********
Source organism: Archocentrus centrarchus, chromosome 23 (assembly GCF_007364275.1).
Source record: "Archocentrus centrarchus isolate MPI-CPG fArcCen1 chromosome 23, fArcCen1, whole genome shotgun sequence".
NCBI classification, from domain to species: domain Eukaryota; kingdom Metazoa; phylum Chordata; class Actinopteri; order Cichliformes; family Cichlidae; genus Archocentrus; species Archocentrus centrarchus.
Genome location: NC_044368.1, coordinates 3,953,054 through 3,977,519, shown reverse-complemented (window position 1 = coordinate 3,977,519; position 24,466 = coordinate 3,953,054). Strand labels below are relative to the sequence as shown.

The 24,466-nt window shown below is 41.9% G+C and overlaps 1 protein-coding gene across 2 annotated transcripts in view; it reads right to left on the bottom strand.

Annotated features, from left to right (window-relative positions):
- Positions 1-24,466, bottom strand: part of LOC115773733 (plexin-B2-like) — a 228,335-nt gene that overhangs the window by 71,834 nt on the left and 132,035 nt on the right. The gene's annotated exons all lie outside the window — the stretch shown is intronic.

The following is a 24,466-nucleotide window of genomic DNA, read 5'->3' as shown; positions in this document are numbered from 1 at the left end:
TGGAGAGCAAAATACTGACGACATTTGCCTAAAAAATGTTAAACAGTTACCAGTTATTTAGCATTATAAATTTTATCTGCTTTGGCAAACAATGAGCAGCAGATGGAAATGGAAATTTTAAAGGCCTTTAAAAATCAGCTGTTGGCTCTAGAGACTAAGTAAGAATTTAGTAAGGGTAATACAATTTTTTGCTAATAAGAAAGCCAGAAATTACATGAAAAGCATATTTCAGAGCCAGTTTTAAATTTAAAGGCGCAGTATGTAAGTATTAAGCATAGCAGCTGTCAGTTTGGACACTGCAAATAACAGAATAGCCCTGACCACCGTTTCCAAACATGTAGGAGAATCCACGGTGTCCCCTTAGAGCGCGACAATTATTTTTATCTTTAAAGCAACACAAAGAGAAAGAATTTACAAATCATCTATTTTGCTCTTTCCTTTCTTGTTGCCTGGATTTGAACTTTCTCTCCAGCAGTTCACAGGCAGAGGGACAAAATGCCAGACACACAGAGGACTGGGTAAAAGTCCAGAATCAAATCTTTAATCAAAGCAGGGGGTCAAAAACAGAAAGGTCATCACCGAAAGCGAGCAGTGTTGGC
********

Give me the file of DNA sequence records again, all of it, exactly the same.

Source organism: Archocentrus centrarchus, chromosome 23 (assembly GCF_007364275.1).
Source record: "Archocentrus centrarchus isolate MPI-CPG fArcCen1 chromosome 23, fArcCen1, whole genome shotgun sequence".
NCBI classification, from domain to species: domain Eukaryota; kingdom Metazoa; phylum Chordata; class Actinopteri; order Cichliformes; family Cichlidae; genus Archocentrus; species Archocentrus centrarchus.
Genome location: NC_044368.1, coordinates 3,953,054 through 3,977,519, shown reverse-complemented (window position 1 = coordinate 3,977,519; position 24,466 = coordinate 3,953,054). Strand labels below are relative to the sequence as shown.

The 24,466-nt window shown below is 41.9% G+C and overlaps 1 protein-coding gene across 2 annotated transcripts in view; it reads right to left on the bottom strand.

Annotated features, from left to right (window-relative positions):
- Positions 1-24,466, bottom strand: part of LOC115773733 (plexin-B2-like) — a 228,335-nt gene that overhangs the window by 71,834 nt on the left and 132,035 nt on the right. The gene's annotated exons all lie outside the window — the stretch shown is intronic.

The following is a 24,466-nucleotide window of genomic DNA, read 5'->3' as shown; positions in this document are numbered from 1 at the left end:
TGGAGAGCAAAATACTGACGACATTTGCCTAAAAAATGTTAAACAGTTACCAGTTATTTAGCATTATAAATTTTATCTGCTTTGGCAAACAATGAGCAGCAGATGGAAATGGAAATTTTAAAGGCCTTTAAAAATCAGCTGTTGGCTCTAGAGACTAAGTAAGAATTTAGTAAGGGTAATACAATTTTTTGCTAATAAGAAAGCCAGAAATTACATGAAAAGCATATTTCAGAGCCAGTTTTAAATTTAAAGGCGCAGTATGTAAGTATTAAGCATAGCAGCTGTCAGTTTGGACACTGCAAATAACAGAATAGCCCTGACCACCGTTTCCAAACATGTAGGAGAATCCACGGTGTCCCCTTAGAGCGCGACAATTATTTTTATCTTTAAAGCAACACAAAGAGAAAGAATTTACAAATCATCTATTTTGCTCTTTCCTTTCTTGTTGCCTGGATTTGAACTTTCTCTCCAGCAGTTCACAGGCAGAGGGACAAAATGCCAGACACACAGAGGACTGGGTAAAAGTCCAGAATCAAATCTTTAATCAAAGCAGGGGGTCAAAAACAGAAAGGTCATCACCGAAAGCGAGCAGTGTTGGC